All in all it was a brilliant run in a beautiful part of the country with good folks.  Several will I meet again to kick up dirt and slap asphalt, and I look forward to it.  I am still reeling on my belonging to a track club and I am grateful to Mark and MTC for including me. The energies of those kindred folks and the fields and hills and rivers and the porcelain-white churches stay with me now as I write this, and I think thats a big part of being a Mangum Track Club member.

Monday, April 25, 2011

prelude to a shirt run and a snake like a boschian corkscrew in the morning.

Saturday april 23rd is the 15 mile t-shirt run for the mangum track club and i hope to participate despite easter concerns and busybusy shifts ahead for that weekend. Running with these guys would be a marker of sort for my running, not unlike finishing a 50k.  A brilliant thing-- to be part of a running group so involved in nc ultrarunning and the long-distance running subculture for 20+ years.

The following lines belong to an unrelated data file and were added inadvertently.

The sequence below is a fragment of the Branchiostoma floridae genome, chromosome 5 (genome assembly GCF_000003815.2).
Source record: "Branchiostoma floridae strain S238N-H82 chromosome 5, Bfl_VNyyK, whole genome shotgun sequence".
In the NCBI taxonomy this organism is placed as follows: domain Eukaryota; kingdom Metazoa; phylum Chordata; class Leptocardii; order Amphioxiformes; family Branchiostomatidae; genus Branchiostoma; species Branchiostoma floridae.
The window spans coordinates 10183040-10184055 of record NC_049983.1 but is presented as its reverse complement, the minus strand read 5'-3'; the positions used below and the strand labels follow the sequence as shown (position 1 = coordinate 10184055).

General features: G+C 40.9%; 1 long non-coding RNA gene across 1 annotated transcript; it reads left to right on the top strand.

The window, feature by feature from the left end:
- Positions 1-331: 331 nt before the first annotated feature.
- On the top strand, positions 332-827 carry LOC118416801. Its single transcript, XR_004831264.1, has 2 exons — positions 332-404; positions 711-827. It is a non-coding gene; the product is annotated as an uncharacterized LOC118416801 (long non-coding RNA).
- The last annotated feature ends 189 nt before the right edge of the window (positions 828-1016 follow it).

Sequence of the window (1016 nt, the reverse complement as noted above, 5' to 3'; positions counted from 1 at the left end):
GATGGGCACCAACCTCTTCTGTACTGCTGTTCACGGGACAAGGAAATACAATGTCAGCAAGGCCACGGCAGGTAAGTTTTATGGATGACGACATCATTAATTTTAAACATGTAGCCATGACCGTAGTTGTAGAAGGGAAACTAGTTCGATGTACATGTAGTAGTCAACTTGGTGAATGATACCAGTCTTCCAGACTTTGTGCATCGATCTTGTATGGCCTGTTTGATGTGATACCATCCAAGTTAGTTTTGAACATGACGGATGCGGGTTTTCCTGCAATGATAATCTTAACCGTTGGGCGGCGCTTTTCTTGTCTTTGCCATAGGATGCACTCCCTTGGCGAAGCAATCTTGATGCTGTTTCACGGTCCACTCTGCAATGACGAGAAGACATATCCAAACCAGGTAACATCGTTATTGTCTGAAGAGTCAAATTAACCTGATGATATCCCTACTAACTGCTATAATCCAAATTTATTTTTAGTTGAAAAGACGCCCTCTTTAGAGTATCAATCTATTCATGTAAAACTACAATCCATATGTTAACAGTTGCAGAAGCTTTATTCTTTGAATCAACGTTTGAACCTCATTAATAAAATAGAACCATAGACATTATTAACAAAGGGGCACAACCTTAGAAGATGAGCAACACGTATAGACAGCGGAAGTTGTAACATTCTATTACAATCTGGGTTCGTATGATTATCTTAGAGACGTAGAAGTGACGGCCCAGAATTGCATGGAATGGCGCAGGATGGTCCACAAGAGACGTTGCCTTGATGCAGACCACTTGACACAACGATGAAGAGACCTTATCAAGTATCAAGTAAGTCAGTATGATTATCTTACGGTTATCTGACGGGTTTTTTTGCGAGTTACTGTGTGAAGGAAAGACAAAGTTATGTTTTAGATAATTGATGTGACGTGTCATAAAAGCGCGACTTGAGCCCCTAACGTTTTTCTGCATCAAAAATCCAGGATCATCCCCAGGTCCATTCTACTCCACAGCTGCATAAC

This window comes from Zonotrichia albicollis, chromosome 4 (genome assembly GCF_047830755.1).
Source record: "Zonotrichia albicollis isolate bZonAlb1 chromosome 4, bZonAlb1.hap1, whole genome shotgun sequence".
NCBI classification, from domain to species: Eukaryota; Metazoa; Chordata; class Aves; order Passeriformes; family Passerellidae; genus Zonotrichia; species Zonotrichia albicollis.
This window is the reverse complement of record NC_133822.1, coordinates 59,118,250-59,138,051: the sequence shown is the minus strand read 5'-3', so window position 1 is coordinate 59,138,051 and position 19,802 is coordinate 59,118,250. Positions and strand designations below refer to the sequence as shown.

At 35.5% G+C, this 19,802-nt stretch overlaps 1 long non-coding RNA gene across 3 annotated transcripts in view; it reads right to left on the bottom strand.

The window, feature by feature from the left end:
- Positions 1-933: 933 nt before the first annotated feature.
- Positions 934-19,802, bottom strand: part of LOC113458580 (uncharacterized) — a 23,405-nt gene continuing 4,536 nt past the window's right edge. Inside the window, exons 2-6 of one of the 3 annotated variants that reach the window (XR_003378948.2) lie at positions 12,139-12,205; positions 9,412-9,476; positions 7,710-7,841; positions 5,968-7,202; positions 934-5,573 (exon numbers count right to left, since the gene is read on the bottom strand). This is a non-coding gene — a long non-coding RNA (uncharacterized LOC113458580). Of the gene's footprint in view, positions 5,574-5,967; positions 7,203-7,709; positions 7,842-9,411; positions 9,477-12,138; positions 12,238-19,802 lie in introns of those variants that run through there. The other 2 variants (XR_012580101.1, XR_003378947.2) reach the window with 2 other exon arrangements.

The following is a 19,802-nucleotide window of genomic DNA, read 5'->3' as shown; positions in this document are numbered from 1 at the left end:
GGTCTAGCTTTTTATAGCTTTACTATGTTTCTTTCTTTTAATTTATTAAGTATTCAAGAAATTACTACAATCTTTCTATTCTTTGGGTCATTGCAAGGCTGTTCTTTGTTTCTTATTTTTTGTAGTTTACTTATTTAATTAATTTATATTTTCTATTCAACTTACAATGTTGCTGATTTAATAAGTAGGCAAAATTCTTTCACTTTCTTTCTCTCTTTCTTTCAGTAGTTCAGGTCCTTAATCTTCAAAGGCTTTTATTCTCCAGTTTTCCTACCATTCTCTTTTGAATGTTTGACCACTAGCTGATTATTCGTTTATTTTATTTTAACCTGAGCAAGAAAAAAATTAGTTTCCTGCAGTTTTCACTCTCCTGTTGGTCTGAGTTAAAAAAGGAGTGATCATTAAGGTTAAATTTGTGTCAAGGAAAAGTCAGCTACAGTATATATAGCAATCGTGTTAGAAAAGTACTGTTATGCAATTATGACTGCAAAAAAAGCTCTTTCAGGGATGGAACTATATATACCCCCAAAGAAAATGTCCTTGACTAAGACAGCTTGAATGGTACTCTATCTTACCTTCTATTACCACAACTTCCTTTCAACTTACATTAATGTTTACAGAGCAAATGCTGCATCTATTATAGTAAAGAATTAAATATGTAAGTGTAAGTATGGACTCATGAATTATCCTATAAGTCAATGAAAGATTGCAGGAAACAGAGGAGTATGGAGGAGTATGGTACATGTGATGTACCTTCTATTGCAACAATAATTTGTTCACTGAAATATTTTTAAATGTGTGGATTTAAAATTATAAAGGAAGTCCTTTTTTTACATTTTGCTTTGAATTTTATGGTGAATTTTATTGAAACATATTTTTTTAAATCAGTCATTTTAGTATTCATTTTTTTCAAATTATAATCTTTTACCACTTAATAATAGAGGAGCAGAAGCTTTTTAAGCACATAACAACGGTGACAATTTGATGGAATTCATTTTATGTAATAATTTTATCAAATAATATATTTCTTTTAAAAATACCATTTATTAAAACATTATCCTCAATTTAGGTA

Sunday april 24th.  An Easter sunday hike with the family brought the first water moccasin sighting for the year, and he was a fat one measuring ~2.5 feet and laying across the trail in abbey nature preserve.  My dog spotted him first, and we were thankfully leading kas and ky when maya paused- cocked ears-  lunged into the space ahead.  Only then did I see the charred vine slicing off the trail into a pile of fallen wood where he perched himself, nose in the air.  Still and wary and fully alert but now eight feet away, his hieroglyphic body was the color of burnt wood with black-beaded bands framing areas of dull ochre. his neck was gold stretching around swollen jaws with patches of dark stain. He was a beautiful animal whose eyes were bottomless sockets, like shark eyes, primordial.